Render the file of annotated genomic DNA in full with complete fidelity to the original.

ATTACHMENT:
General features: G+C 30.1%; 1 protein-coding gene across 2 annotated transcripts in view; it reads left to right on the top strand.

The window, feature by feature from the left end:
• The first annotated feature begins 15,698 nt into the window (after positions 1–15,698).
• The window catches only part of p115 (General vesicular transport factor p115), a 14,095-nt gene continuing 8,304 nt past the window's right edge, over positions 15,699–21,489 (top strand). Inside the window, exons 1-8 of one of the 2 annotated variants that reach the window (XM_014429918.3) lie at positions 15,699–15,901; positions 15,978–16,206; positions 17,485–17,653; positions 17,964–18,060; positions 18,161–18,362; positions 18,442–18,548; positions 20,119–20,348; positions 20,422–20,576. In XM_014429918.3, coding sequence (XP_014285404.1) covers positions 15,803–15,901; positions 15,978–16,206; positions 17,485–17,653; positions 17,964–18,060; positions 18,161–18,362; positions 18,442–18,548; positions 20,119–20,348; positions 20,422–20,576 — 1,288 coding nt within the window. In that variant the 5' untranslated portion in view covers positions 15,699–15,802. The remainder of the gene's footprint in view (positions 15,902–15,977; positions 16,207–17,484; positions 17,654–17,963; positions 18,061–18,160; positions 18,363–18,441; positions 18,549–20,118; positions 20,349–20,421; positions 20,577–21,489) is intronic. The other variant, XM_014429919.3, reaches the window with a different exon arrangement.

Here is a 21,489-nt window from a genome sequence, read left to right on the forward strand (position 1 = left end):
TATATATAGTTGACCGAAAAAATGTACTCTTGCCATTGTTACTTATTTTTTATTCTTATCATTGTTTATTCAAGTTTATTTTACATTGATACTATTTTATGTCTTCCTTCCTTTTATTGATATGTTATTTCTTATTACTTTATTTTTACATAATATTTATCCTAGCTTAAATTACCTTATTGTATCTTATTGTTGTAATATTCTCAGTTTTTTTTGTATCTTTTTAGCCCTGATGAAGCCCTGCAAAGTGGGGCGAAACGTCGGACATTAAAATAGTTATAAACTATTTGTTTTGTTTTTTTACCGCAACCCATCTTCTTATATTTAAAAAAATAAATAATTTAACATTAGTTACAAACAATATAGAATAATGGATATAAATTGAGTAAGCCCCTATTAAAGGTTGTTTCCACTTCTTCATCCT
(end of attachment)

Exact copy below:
General features: G+C 30.1%; 1 protein-coding gene across 2 annotated transcripts in view; it reads left to right on the top strand.

The window, feature by feature from the left end:
• The first annotated feature begins 15,698 nt into the window (after positions 1–15,698).
• The window catches only part of p115 (General vesicular transport factor p115), a 14,095-nt gene continuing 8,304 nt past the window's right edge, over positions 15,699–21,489 (top strand). Inside the window, exons 1-8 of one of the 2 annotated variants that reach the window (XM_014429918.3) lie at positions 15,699–15,901; positions 15,978–16,206; positions 17,485–17,653; positions 17,964–18,060; positions 18,161–18,362; positions 18,442–18,548; positions 20,119–20,348; positions 20,422–20,576. In XM_014429918.3, coding sequence (XP_014285404.1) covers positions 15,803–15,901; positions 15,978–16,206; positions 17,485–17,653; positions 17,964–18,060; positions 18,161–18,362; positions 18,442–18,548; positions 20,119–20,348; positions 20,422–20,576 — 1,288 coding nt within the window. In that variant the 5' untranslated portion in view covers positions 15,699–15,802. The remainder of the gene's footprint in view (positions 15,902–15,977; positions 16,207–17,484; positions 17,654–17,963; positions 18,061–18,160; positions 18,363–18,441; positions 18,549–20,118; positions 20,349–20,421; positions 20,577–21,489) is intronic. The other variant, XM_014429919.3, reaches the window with a different exon arrangement.

Here is a 21,489-nt window from a genome sequence, read left to right on the forward strand (position 1 = left end):
TATATATAGTTGACCGAAAAAATGTACTCTTGCCATTGTTACTTATTTTTTATTCTTATCATTGTTTATTCAAGTTTATTTTACATTGATACTATTTTATGTCTTCCTTCCTTTTATTGATATGTTATTTCTTATTACTTTATTTTTACATAATATTTATCCTAGCTTAAATTACCTTATTGTATCTTATTGTTGTAATATTCTCAGTTTTTTTTGTATCTTTTTAGCCCTGATGAAGCCCTGCAAAGTGGGGCGAAACGTCGGACATTAAAATAGTTATAAACTATTTGTTTTGTTTTTTTACCGCAACCCATCTTCTTATATTTAAAAAAATAAATAATTTAACATTAGTTACAAACAATATAGAATAATGGATATAAATTGAGTAAGCCCCTATTAAAGGTTGTTTCCACTTCTTCATCCT